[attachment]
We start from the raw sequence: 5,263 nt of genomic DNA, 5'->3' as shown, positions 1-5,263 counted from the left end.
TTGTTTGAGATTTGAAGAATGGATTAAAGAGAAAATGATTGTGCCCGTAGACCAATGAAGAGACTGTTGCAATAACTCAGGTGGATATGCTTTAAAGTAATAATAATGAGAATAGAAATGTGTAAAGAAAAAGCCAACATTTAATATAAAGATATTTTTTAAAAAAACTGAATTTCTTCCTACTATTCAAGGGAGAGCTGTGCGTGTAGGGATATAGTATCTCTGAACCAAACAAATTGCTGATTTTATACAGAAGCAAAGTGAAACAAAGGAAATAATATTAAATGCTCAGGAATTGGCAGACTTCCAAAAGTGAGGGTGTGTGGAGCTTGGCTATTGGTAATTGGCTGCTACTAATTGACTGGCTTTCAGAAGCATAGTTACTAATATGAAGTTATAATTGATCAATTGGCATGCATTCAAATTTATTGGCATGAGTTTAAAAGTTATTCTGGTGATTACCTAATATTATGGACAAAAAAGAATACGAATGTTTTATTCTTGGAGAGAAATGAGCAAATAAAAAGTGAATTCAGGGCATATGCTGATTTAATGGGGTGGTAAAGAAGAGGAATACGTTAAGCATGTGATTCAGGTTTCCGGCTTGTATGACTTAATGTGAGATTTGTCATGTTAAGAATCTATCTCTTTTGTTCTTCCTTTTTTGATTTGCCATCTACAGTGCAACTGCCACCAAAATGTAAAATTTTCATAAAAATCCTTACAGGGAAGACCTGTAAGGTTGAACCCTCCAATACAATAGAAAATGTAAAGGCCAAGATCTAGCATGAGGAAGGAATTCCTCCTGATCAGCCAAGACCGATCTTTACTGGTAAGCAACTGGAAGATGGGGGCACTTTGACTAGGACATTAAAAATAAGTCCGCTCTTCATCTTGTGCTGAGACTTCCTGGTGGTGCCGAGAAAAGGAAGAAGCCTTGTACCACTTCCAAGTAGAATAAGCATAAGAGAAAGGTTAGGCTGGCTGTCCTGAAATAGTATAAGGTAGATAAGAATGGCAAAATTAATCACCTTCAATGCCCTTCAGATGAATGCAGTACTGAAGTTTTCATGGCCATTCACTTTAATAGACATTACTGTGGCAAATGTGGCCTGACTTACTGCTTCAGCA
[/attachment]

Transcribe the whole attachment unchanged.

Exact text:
We start from the raw sequence: 5,263 nt of genomic DNA, 5'->3' as shown, positions 1-5,263 counted from the left end.
TTGTTTGAGATTTGAAGAATGGATTAAAGAGAAAATGATTGTGCCCGTAGACCAATGAAGAGACTGTTGCAATAACTCAGGTGGATATGCTTTAAAGTAATAATAATGAGAATAGAAATGTGTAAAGAAAAAGCCAACATTTAATATAAAGATATTTTTTAAAAAAACTGAATTTCTTCCTACTATTCAAGGGAGAGCTGTGCGTGTAGGGATATAGTATCTCTGAACCAAACAAATTGCTGATTTTATACAGAAGCAAAGTGAAACAAAGGAAATAATATTAAATGCTCAGGAATTGGCAGACTTCCAAAAGTGAGGGTGTGTGGAGCTTGGCTATTGGTAATTGGCTGCTACTAATTGACTGGCTTTCAGAAGCATAGTTACTAATATGAAGTTATAATTGATCAATTGGCATGCATTCAAATTTATTGGCATGAGTTTAAAAGTTATTCTGGTGATTACCTAATATTATGGACAAAAAAGAATACGAATGTTTTATTCTTGGAGAGAAATGAGCAAATAAAAAGTGAATTCAGGGCATATGCTGATTTAATGGGGTGGTAAAGAAGAGGAATACGTTAAGCATGTGATTCAGGTTTCCGGCTTGTATGACTTAATGTGAGATTTGTCATGTTAAGAATCTATCTCTTTTGTTCTTCCTTTTTTGATTTGCCATCTACAGTGCAACTGCCACCAAAATGTAAAATTTTCATAAAAATCCTTACAGGGAAGACCTGTAAGGTTGAACCCTCCAATACAATAGAAAATGTAAAGGCCAAGATCTAGCATGAGGAAGGAATTCCTCCTGATCAGCCAAGACCGATCTTTACTGGTAAGCAACTGGAAGATGGGGGCACTTTGACTAGGACATTAAAAATAAGTCCGCTCTTCATCTTGTGCTGAGACTTCCTGGTGGTGCCGAGAAAAGGAAGAAGCCTTGTACCACTTCCAAGTAGAATAAGCATAAGAGAAAGGTTAGGCTGGCTGTCCTGAAATAGTATAAGGTAGATAAGAATGGCAAAATTAATCACCTTCAATGCCCTTCAGATGAATGCAGTACTGAAGTTTTCATGGCCATTCACTTTAATAGACATTACTGTGGCAAATGTGGCCTGACTTACTGCTTCAGCA